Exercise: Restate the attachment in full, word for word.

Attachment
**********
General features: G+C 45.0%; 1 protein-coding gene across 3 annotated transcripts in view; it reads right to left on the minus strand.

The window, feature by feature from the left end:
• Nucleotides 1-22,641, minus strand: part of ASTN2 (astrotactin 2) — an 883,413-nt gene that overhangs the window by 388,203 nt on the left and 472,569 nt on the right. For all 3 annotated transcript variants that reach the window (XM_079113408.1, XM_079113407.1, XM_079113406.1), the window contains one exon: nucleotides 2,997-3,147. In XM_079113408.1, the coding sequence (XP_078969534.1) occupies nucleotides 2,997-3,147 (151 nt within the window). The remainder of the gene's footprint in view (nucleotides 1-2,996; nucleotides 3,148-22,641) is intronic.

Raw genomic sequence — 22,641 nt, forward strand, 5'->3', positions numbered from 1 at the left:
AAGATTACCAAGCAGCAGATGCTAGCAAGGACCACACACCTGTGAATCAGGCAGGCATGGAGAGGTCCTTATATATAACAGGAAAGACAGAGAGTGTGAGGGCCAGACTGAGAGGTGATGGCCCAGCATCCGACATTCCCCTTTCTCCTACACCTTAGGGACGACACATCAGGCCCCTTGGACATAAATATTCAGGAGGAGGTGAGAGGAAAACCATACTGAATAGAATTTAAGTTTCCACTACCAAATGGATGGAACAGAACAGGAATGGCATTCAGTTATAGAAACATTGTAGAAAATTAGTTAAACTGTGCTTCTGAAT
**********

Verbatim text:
General features: G+C 45.0%; 1 protein-coding gene across 3 annotated transcripts in view; it reads right to left on the minus strand.

The window, feature by feature from the left end:
• Nucleotides 1-22,641, minus strand: part of ASTN2 (astrotactin 2) — an 883,413-nt gene that overhangs the window by 388,203 nt on the left and 472,569 nt on the right. For all 3 annotated transcript variants that reach the window (XM_079113408.1, XM_079113407.1, XM_079113406.1), the window contains one exon: nucleotides 2,997-3,147. In XM_079113408.1, the coding sequence (XP_078969534.1) occupies nucleotides 2,997-3,147 (151 nt within the window). The remainder of the gene's footprint in view (nucleotides 1-2,996; nucleotides 3,148-22,641) is intronic.

Raw genomic sequence — 22,641 nt, forward strand, 5'->3', positions numbered from 1 at the left:
AAGATTACCAAGCAGCAGATGCTAGCAAGGACCACACACCTGTGAATCAGGCAGGCATGGAGAGGTCCTTATATATAACAGGAAAGACAGAGAGTGTGAGGGCCAGACTGAGAGGTGATGGCCCAGCATCCGACATTCCCCTTTCTCCTACACCTTAGGGACGACACATCAGGCCCCTTGGACATAAATATTCAGGAGGAGGTGAGAGGAAAACCATACTGAATAGAATTTAAGTTTCCACTACCAAATGGATGGAACAGAACAGGAATGGCATTCAGTTATAGAAACATTGTAGAAAATTAGTTAAACTGTGCTTCTGAAT